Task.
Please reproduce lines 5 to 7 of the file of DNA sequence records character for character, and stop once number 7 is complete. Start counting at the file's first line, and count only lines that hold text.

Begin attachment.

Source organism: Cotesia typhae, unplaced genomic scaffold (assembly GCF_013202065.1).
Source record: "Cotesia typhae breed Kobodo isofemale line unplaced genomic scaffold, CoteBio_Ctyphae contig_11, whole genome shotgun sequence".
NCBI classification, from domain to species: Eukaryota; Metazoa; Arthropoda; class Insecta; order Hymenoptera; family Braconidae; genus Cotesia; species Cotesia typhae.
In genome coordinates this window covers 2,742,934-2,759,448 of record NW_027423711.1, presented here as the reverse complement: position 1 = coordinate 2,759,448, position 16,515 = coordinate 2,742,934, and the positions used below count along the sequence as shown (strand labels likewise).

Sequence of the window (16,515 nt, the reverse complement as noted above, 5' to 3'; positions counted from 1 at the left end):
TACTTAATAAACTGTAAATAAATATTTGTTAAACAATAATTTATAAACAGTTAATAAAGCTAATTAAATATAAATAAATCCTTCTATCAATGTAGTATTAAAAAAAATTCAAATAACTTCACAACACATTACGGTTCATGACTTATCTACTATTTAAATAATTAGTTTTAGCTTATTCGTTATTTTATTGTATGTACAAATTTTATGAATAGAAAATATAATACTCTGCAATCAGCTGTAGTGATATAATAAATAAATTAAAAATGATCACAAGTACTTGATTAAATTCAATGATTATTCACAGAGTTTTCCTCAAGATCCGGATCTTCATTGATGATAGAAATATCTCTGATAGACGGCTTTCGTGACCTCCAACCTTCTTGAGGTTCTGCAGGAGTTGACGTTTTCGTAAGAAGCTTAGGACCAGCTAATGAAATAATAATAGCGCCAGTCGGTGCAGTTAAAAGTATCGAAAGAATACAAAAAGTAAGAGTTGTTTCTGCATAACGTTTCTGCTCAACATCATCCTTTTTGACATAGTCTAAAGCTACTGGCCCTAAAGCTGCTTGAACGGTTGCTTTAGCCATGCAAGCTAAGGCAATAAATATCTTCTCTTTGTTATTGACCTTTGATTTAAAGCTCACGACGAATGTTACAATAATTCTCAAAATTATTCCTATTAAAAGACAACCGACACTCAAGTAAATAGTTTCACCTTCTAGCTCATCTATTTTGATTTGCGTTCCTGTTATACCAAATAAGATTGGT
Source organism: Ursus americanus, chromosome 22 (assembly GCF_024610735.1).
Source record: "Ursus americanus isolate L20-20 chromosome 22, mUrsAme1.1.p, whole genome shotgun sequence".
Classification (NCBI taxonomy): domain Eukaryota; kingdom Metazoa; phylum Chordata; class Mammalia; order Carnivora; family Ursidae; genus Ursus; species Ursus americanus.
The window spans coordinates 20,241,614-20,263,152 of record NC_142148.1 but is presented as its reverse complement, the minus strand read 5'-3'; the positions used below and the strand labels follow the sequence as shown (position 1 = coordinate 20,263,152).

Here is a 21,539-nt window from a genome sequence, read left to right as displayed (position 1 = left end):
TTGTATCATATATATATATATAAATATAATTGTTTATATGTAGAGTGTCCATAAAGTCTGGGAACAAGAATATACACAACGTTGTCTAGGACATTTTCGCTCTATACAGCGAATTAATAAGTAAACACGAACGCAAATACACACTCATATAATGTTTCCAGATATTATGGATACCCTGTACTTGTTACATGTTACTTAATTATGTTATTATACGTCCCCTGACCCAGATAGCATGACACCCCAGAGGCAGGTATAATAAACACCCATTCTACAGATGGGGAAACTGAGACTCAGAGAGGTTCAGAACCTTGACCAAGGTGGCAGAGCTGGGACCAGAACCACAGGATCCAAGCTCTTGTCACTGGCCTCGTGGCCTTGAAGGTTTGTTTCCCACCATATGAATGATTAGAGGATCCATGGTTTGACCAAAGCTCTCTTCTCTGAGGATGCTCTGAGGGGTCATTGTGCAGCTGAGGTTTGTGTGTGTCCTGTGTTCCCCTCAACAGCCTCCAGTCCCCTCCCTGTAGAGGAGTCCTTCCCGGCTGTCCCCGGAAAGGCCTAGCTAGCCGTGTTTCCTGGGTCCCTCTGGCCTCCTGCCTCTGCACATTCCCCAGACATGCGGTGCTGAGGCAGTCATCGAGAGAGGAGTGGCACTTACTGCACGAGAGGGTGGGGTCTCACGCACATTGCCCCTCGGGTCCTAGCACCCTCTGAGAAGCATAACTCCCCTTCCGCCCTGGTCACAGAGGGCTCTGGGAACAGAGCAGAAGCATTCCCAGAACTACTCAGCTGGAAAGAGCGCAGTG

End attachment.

Sequence of the window (16,515 nt, the reverse complement as noted above, 5' to 3'; positions counted from 1 at the left end):
TACTTAATAAACTGTAAATAAATATTTGTTAAACAATAATTTATAAACAGTTAATAAAGCTAATTAAATATAAATAAATCCTTCTATCAATGTAGTATTAAAAAAAATTCAAATAACTTCACAACACATTACGGTTCATGACTTATCTACTATTTAAATAATTAGTTTTAGCTTATTCGTTATTTTATTGTATGTACAAATTTTATGAATAGAAAATATAATACTCTGCAATCAGCTGTAGTGATATAATAAATAAATTAAAAATGATCACAAGTACTTGATTAAATTCAATGATTATTCACAGAGTTTTCCTCAAGATCCGGATCTTCATTGATGATAGAAATATCTCTGATAGACGGCTTTCGTGACCTCCAACCTTCTTGAGGTTCTGCAGGAGTTGACGTTTTCGTAAGAAGCTTAGGACCAGCTAATGAAATAATAATAGCGCCAGTCGGTGCAGTTAAAAGTATCGAAAGAATACAAAAAGTAAGAGTTGTTTCTGCATAACGTTTCTGCTCAACATCATCCTTTTTGACATAGTCTAAAGCTACTGGCCCTAAAGCTGCTTGAACGGTTGCTTTAGCCATGCAAGCTAAGGCAATAAATATCTTCTCTTTGTTATTGACCTTTGATTTAAAGCTCACGACGAATGTTACAATAATTCTCAAAATTATTCCTATTAAAAGACAACCGACACTCAAGTAAATAGTTTCACCTTCTAGCTCATCTATTTTGATTTGCGTTCCTGTTATACCAAATAAGATTGGT
Source organism: Ursus americanus, chromosome 22 (assembly GCF_024610735.1).